Captives 101: care for your captive
Companies that set up captives in the Cayman Islands must have a good understanding of the purpose, financing and structure of that captive, especially if they are doing it for the first time.
That was the main message to emerge from one of the first presentations at the Cayman Captive Forum, which started at the Ritz-Carlton hotel in Cayman on Tuesday.
At a roundtable discussion, Alexandra Clynes, senior associate at Campbells, Alvin Kwong, actuary at AKA Consulting and Ranald Henderson, senior account manager, Strategic Risk Solutions, discussed the basics of captive formation in a session entitled ‘Captives 101’.
The panel pointed out that there can be a wide range of reasons why captives are set up, which can include insuring the uninsurable that the traditional market won’t touch, reducing or managing costs, getting access to reinsurance and tailoring policy terms and conditions.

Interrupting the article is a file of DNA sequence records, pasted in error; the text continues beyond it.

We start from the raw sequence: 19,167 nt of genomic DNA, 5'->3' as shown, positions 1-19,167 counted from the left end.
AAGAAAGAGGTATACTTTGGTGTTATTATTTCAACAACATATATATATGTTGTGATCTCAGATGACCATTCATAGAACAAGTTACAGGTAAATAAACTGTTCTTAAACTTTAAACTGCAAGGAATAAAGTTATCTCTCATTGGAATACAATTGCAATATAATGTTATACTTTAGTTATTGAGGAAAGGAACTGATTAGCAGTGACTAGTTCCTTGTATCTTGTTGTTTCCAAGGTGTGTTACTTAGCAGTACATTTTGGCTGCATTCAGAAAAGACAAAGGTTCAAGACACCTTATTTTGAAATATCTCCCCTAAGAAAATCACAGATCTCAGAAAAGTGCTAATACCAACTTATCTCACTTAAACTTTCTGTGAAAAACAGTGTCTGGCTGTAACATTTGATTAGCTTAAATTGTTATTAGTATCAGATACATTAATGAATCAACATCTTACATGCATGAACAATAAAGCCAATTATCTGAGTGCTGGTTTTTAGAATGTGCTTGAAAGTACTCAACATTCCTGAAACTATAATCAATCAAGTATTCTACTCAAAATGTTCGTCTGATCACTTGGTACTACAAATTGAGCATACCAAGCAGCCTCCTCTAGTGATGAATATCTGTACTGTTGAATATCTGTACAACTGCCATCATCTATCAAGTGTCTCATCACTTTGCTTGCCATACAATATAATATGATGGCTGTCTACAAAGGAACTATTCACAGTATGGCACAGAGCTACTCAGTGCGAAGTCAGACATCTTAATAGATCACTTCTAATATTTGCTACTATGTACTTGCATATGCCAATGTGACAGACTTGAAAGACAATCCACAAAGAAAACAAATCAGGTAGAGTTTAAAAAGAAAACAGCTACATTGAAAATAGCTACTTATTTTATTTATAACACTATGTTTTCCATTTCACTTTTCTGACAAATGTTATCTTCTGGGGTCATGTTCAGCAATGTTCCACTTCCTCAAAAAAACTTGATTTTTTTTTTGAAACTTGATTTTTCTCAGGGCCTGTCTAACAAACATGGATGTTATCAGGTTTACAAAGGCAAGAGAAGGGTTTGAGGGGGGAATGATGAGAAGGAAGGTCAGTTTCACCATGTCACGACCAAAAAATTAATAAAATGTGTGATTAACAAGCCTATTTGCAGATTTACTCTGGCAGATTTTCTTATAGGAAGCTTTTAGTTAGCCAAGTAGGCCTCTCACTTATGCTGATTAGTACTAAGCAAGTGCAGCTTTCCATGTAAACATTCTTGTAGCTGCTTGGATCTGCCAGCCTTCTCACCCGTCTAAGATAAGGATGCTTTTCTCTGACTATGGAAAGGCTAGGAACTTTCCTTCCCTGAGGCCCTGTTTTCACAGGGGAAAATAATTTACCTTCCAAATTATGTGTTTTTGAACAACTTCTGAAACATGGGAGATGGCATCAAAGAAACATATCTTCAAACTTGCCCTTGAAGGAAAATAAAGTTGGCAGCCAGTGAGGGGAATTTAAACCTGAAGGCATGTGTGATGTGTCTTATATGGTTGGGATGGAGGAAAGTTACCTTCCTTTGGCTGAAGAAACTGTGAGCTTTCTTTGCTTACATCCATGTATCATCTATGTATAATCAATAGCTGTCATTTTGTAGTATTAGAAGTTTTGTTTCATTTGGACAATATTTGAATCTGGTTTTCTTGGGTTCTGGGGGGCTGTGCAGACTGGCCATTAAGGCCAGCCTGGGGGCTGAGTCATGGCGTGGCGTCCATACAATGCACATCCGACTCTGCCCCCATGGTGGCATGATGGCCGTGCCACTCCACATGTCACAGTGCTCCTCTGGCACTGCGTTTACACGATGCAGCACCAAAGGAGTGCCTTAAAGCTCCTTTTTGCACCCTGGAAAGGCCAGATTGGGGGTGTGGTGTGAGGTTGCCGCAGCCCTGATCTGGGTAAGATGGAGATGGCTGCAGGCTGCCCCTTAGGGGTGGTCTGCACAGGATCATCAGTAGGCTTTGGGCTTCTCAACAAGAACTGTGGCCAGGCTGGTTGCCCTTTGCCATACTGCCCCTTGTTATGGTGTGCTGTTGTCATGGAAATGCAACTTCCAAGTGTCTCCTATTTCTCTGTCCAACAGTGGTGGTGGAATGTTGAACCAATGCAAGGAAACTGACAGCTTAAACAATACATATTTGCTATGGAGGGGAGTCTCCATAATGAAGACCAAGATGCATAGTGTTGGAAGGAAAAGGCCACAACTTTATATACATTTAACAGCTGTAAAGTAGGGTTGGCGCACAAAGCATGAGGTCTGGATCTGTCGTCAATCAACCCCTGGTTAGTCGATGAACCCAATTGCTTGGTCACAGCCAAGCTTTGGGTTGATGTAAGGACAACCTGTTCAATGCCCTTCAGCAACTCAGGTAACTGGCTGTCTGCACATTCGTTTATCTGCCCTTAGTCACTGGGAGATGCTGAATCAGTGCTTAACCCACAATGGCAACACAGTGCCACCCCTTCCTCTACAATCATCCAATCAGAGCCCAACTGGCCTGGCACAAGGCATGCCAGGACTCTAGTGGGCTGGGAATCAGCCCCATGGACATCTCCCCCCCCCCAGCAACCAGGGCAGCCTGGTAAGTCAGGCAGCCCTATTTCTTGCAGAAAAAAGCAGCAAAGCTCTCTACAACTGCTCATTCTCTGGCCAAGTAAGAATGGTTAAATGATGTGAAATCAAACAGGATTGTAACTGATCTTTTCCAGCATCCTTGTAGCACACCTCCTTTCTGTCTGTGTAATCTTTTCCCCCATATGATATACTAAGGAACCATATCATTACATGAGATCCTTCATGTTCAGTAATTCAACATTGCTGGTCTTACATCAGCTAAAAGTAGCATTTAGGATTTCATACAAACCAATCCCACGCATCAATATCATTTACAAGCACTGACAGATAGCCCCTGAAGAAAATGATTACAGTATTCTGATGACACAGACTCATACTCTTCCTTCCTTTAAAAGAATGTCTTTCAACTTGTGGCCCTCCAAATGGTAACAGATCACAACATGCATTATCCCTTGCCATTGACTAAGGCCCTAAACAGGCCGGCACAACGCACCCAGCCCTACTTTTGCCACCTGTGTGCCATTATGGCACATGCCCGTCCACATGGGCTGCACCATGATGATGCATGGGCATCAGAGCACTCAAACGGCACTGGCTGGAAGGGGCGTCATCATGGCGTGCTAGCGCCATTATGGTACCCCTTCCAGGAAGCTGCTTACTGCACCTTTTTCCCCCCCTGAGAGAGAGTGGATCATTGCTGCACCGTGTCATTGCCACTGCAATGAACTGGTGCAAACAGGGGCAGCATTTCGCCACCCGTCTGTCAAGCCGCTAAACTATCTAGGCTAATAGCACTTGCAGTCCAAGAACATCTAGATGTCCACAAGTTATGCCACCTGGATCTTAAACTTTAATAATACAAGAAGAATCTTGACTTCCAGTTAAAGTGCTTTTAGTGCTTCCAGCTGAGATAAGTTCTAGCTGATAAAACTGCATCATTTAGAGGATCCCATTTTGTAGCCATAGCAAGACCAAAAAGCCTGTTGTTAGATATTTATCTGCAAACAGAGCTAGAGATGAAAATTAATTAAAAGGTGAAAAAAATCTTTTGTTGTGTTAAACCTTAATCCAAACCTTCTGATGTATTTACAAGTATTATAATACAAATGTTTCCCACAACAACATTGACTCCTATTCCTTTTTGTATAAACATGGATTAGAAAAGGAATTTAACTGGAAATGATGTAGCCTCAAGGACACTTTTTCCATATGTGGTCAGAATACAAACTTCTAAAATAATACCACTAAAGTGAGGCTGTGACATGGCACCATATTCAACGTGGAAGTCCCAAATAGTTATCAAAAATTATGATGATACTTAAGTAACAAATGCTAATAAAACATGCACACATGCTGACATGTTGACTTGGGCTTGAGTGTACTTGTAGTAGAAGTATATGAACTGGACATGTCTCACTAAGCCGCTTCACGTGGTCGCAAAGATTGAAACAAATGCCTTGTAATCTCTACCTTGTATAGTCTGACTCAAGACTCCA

The panel also explained the reasons behind the growth of captives in the Cayman Islands, especially over the past five years. These include a robust regulatory regime, the concentration of experienced service providers and a low financial barrier to entry.
The panel also pointed out that directors on captive boards have a fiduciary duty to the company itself and not to shareholders, something that must be borne in mind.
They also stressed that there are three key people that are vital for any captive insurer – an insurance manager to manage the company and provide financial reporting and other data, an attorney to provide legal services and manage key legal documents and regulatory approvals and finally an actuary to handle areas like risk management. The selection of these three people can be vitally important for the captive’s success.
Finally, the panel ran through a checklist of things that can lead to success for a captive. These included active participation by the captive owner, robust governance by the board of directors, regular reviews for financial, regulatory or tax compliance reporting to find any gaps or changes and strong relationships between service providers.